News: 10% of deaths after surgery could have been prevented, study says

Besides the obviously heavy toll that preventable post-surgery deaths take on patients and their families, the mistakes also have a high cost to insurers and employers.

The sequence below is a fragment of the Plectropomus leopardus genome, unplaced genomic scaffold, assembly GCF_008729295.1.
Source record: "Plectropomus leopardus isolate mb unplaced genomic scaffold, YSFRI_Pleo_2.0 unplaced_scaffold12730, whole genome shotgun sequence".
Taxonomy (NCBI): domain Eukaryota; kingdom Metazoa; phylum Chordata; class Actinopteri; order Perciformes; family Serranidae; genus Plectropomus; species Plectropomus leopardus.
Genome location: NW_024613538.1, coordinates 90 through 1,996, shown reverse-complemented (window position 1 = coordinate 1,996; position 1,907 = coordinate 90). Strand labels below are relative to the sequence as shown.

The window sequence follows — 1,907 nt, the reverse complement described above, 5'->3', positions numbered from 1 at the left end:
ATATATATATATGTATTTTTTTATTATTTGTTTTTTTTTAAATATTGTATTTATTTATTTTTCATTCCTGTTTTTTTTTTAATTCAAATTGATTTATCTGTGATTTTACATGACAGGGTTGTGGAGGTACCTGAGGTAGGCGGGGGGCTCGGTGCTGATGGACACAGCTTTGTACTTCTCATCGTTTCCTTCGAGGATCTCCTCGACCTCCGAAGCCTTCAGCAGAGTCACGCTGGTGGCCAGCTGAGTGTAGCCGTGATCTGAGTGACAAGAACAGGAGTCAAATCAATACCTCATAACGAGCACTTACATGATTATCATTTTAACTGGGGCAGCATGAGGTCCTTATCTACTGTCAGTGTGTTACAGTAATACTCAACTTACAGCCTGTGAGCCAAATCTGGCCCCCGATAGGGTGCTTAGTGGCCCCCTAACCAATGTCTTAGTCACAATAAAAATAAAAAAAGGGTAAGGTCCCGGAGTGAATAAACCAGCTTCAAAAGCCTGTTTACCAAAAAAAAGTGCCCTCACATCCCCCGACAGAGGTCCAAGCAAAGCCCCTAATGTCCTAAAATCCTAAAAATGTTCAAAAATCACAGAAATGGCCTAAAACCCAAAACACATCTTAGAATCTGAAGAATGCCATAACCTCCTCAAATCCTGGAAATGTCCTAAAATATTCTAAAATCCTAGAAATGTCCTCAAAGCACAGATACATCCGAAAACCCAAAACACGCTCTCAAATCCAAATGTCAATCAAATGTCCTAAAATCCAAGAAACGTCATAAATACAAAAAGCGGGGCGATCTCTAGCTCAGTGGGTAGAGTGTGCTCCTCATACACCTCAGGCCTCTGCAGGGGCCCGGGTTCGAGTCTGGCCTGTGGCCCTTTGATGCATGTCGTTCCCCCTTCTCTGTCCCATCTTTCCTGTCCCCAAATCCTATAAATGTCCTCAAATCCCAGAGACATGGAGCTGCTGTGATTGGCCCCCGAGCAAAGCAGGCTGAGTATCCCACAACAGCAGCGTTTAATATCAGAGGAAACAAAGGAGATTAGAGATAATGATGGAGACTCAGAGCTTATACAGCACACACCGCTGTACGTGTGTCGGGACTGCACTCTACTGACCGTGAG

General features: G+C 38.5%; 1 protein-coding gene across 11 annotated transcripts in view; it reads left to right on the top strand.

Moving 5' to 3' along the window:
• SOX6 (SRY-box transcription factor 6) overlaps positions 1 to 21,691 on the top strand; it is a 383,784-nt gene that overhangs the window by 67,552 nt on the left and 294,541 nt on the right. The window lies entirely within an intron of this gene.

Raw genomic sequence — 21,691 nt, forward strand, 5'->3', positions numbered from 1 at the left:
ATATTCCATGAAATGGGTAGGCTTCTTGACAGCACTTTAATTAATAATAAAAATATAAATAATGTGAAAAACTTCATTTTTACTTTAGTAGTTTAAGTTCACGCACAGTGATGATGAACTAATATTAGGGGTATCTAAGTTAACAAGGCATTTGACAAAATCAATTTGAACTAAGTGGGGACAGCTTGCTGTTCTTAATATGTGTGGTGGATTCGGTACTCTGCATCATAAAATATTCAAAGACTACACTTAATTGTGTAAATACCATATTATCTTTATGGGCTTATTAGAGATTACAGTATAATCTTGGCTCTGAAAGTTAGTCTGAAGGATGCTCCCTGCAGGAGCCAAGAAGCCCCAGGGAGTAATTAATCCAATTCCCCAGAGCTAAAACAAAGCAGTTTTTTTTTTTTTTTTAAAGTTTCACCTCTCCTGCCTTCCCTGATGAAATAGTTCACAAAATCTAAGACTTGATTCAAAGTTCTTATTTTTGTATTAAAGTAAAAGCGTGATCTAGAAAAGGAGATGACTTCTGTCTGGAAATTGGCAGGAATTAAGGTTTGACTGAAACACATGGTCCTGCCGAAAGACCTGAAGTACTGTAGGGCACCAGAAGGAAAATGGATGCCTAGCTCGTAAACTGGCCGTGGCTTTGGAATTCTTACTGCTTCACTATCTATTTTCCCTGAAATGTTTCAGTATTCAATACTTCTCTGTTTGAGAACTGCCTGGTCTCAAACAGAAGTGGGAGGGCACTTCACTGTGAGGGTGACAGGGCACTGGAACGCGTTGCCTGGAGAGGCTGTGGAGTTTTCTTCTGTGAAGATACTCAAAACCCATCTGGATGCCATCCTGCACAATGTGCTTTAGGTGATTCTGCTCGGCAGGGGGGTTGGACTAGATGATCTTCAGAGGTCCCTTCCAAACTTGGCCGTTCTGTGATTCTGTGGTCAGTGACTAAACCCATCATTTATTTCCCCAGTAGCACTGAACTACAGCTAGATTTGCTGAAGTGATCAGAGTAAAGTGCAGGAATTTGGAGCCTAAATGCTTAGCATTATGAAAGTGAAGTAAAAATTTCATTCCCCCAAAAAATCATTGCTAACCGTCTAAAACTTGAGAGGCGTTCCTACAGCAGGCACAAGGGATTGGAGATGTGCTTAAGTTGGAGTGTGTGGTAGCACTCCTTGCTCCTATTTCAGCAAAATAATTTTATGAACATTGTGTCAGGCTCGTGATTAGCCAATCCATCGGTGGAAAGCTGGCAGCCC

About 10 percent of deaths that occurred within 90 days after surgery may have been preventable, according to newly released findings. Besides the obvious devastation to patients and their families, mistakes take a toll on employers too. Eventually, employers (and patients) absorb the additional fees that health-care insurers get stuck with when complications arise. For instance, insurers pay an additional $28,218 (52 percent more) and an extra $19,470 (48 percent more) for surgery patients who suffer from acute respiratory failure or post-op infections, respectively, compared with patients who experience no complications. These estimates, from the Department of Health and Human Services' Agency for Healthcare Research and Quality, are based on a nationwide sampling of 161,000 patients ages 18 to 64 who were covered by an employer-based health plan and underwent surgery in 2001 and 2002.

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